As cheesy as this sounds, my inspiration was the TV show “Emergency” that aired in the 1970s and focused on two LA County firefighter paramedics. As a child, I watched that show religiously every Saturday night and knew that this was what I wanted to do. The character Johnny Gage was my hero.
How did you prepare to enter this field?
I was fortunate enough to join the USAF, where I served as a medic in the Emergency Room of the hospital to which I was assigned. The Emergency Room also provided ambulance service to the base and I was able to obtain my National Registry EMT-Ambulance and Intermediate certifications.
I was also given the chance to take other advanced training that prepared me very well for Paramedic School. Eventually, I was lucky enough to get a job in EMS and the Fire Service, where I have remained for nearly 27 years.
How has the knowledge you acquired for your master’s degree helped you in the field?
My master’s degree is in public administration with a concentration in human resources. This program has helped in several ways.
I learned a lot about the administrative process, which is what I do. My classes in organizational culture taught me a lot about change management, which has guided me through the IGA process we are currently implementing.
The HR classes were extremely helpful in teaching me about federal laws and mandates. Most importantly, I learned how to research important information.
What are the biggest challenges you face in your role?
The two toughest challenges are financial issues and working with people, which I’m sure is true for every fire chief. Today’s public expects publicly funded organizations to do more with less and they are not sympathetic when you can’t.
From a personnel management perspective, navigating through organizational change and growth is very challenging. Nevertheless, it’s absolutely essential to ensuring that an organization moves in the direction it needs to go. A lot of what I learned during the MPA program is applicable in everything that I do on a daily basis.
What has been your greatest accomplishment?
Educationally, it would be earning my MPA and graduating from the National Fire Academy’s Executive Fire Officer Program. Professionally, it would be having the honor and privilege of being involved in the projects our two organizations are working on.
The Board of Directors for each agency and I share a belief in finding ways to partner with other organizations that ultimately will result in better service to our community. An example of this would be our current partnership with Peace Health, a nonprofit hospital organization that is working with us to implement a community paramedic program. It will be the first community paramedic program in our county and in the region. We are very excited about this partnership.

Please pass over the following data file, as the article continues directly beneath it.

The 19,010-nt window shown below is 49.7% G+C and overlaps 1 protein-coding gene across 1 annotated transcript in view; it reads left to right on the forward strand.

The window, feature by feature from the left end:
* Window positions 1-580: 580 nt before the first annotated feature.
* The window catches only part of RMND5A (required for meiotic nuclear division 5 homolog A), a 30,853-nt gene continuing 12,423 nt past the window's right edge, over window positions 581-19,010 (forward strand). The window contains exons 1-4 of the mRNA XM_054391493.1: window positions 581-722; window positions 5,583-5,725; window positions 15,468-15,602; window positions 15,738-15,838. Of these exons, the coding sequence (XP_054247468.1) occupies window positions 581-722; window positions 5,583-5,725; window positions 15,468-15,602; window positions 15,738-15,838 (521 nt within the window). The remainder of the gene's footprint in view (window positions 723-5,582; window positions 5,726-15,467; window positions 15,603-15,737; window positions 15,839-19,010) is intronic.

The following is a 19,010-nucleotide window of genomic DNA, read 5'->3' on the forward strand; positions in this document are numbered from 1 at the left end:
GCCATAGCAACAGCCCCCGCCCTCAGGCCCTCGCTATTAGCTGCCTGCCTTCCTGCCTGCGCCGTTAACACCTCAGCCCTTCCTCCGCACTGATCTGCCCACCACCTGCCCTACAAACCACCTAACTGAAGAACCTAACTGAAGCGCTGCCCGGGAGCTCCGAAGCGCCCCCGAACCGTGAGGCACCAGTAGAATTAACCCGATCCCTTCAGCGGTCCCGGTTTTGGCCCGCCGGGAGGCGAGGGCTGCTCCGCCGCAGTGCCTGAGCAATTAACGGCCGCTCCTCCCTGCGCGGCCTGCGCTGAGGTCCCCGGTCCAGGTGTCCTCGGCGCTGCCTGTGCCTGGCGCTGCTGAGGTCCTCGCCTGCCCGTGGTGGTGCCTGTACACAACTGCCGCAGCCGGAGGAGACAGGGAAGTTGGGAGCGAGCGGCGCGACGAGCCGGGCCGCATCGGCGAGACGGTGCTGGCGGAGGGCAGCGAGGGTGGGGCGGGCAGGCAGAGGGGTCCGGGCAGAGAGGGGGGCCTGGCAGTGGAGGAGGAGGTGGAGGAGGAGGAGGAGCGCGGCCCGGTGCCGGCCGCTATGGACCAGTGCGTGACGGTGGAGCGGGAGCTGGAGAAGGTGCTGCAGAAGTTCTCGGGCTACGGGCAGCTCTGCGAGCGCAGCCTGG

Personally, I wouldn’t necessarily call these accomplishments per se, but they are things that I am very proud of. First, I’m very proud of my family who has stood by me through thick and thin and allowed me to peruse my goals.
Second, I feel that I am very fortunate to be a citizen of the greatest country in the world. Even though there is a lot of political division among our citizens, you can quickly call a three-digit number and a group of highly trained and motivated professionals will show up to help you with your law enforcement, medical, fire or rescue emergency. They don’t ask questions and have no other objective other than to help you. In my opinion, that’s a great country when something like that can happen.
What advice do you have for people seeking a career in fire and rescue?
- Get your education. The Fire Service is no longer a blue-collar job. It is a highly technical, specialized and customer-oriented profession. Firefighters of today and tomorrow need higher education to keep up and your organization and citizens will expect it of you.
- Instead of resisting change, find ways to become part of the change. Change is part of life and it happens in everything we do. You’re better off getting involved in the implementation of the change, so that you can ensure it moves in the direction you feel it should.
- Never stop learning. If you ever get to the point that you think you’ve learned everything there is to learn, it’s time to retire because you’re not safe.
What do you do in your free time?
What free time? When I do have free time, I like to spend it with my family, enjoying the outdoors and traveling.